Understanding Frontal Lobe Brain Injury
There are over 5 million people in American today who are living with the permanent effects of a traumatic brain injury. From a minor nuisance to permanent disablement, a TBI can result in a wide range of effects that challenge a person’s ability to think clearly, communicate adequately, and connect well with the people and world around them.
Your Brain Isn’t Defenseless
While 5 million is certainly a large number, it only makes up about 2 percent of the population of the United States, and that’s a rather small number. This could indicate that our body is operating with some built-in defenses that help protect the brain.
Anyone who’s ever knocked heads with another person, especially a fast-moving child, can attest that skulls are hard, very hard. This barrier is strong, but there is a second layer of protective cushioning – the layers of tissue known as the meninges, which keep the brain from floating in the skull. A traumatic brain injury can occur, however, if the meninges become torn or infected because of a violent motion – like a car accident, fall, or collision with another person – or disease.
The Job of the Frontal Lobe
Closed head injuries are not uncommon in auto accidents. A concussion can happen when the body is so terribly jostled that the brain collides with the inside of the skull. These closed injuries may damage the nerves in the brain, negatively affecting the signals that they typically produce.
The brain’s largest lobe is the frontal lobe, and when a TBI occurs in this area, voluntary movement, conscious thought, and even personality can be affected. Unable to find just the right word to say? This is the part of the brain that is letting you down at that moment. Attention span, organization, and judgment can all be impacted if the frontal lobe is damaged – all those neurological tests are important for a reason. A brain injury specialist needs to determine just what part of the brain has been impacted by the TBI.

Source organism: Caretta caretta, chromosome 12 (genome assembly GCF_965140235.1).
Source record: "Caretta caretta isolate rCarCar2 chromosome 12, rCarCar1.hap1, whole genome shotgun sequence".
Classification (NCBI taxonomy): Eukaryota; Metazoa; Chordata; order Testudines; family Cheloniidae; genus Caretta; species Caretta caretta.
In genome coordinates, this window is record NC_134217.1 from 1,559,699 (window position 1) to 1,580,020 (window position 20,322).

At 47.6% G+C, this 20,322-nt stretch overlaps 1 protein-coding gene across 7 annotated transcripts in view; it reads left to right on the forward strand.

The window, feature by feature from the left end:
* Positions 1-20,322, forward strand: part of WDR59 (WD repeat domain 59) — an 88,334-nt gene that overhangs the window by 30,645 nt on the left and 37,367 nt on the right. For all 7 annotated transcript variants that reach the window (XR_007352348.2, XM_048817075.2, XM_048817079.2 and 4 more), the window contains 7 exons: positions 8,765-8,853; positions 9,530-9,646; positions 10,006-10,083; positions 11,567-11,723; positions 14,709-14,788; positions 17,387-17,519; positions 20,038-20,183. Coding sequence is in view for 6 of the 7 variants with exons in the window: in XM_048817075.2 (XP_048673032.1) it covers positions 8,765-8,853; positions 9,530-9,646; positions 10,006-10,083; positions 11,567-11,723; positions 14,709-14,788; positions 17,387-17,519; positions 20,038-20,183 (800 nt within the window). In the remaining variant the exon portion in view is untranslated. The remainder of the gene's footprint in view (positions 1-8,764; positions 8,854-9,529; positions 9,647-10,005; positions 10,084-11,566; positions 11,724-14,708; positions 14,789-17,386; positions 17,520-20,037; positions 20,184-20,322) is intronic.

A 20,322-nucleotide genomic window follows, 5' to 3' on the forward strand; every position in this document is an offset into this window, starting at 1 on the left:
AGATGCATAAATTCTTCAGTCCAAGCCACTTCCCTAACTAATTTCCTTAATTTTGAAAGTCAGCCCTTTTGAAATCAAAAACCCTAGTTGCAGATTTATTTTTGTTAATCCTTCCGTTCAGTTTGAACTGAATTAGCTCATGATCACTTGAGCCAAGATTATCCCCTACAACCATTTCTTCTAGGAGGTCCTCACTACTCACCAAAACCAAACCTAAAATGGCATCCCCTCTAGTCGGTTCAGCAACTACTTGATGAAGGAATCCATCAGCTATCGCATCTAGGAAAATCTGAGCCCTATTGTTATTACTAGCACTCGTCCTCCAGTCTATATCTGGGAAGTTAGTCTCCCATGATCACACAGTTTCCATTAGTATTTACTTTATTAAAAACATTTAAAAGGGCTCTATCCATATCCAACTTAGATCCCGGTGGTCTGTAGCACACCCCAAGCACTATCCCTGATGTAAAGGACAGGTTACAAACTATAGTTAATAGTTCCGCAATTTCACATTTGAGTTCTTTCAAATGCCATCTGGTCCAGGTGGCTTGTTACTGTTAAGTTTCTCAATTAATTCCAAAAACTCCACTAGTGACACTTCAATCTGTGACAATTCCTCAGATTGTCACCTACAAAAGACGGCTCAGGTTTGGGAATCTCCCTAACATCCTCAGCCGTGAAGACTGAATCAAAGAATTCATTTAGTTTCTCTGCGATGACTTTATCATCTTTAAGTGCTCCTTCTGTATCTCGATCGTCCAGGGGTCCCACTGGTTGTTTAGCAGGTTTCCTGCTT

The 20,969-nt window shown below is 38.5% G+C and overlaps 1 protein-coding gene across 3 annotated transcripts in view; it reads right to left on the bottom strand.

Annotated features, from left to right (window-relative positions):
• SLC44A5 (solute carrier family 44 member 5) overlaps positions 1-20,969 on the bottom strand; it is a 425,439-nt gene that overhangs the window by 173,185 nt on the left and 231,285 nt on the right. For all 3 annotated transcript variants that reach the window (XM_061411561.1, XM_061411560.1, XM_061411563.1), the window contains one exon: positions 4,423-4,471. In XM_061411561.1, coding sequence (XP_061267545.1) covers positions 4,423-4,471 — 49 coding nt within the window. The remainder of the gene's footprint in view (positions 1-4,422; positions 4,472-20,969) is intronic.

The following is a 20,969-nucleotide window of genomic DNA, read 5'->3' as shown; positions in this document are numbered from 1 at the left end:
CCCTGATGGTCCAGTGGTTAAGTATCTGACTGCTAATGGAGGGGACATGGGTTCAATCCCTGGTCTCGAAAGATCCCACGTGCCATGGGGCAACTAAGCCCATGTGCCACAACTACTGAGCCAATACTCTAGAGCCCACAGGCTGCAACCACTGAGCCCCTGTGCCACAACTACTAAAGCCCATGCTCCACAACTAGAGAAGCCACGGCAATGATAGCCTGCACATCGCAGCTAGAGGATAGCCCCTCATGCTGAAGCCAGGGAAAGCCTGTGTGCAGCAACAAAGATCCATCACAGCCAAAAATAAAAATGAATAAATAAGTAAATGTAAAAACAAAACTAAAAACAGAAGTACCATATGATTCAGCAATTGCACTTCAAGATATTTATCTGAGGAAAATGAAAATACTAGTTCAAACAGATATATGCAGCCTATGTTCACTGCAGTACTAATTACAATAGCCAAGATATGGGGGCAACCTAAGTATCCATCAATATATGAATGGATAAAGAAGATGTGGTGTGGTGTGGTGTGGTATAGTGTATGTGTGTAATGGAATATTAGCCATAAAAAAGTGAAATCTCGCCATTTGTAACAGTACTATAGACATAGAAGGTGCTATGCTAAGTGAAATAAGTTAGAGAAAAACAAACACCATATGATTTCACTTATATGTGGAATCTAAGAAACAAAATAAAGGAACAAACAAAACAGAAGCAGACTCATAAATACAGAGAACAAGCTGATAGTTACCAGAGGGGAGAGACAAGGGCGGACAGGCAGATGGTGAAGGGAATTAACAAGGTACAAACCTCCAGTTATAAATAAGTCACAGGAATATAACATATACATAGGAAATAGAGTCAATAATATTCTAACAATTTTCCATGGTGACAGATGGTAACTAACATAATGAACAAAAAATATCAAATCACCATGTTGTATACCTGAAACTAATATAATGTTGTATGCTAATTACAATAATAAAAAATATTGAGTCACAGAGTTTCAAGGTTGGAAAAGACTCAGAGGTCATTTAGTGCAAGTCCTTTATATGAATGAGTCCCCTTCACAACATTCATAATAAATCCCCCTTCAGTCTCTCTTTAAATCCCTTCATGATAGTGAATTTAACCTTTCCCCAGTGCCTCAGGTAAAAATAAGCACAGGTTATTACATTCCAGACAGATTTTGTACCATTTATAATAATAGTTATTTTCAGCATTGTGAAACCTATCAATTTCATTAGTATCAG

Frontal lobe trauma can also result in a lack of motivation and an inability to control moods and emotions. Risky behaviors and rash actions may be the result. A TBI sufferer will also be tested to rate motor function, balance, coordination, comprehension, communication, and speech.
Frontal Lobe TBI and Auto Accidents
If you are in an auto accident or have a fall, a frontal lobe TBI could be the result – these are some of the most common causes of frontal lobe injury. Brain injuries cannot be cured, but they can be treated and a person can be rehabilitated to strengthen the skills that were once present but are now lacking, and to compensate for skills that have been completely lost.
Because it is so difficult to prove a TBI after a car accident, it is critical to have the proper medical treatment immediately following a collision, and to retain an attorney who is an expert in proving traumatic brain injuries as the result of an auto accident.
About the author: David Christensen is an experienced auto accident attorney with Christensen Law in Southfield, Michigan. He specializes in helping clients suffering from traumatic brain injuries collect benefits from their insurance companies.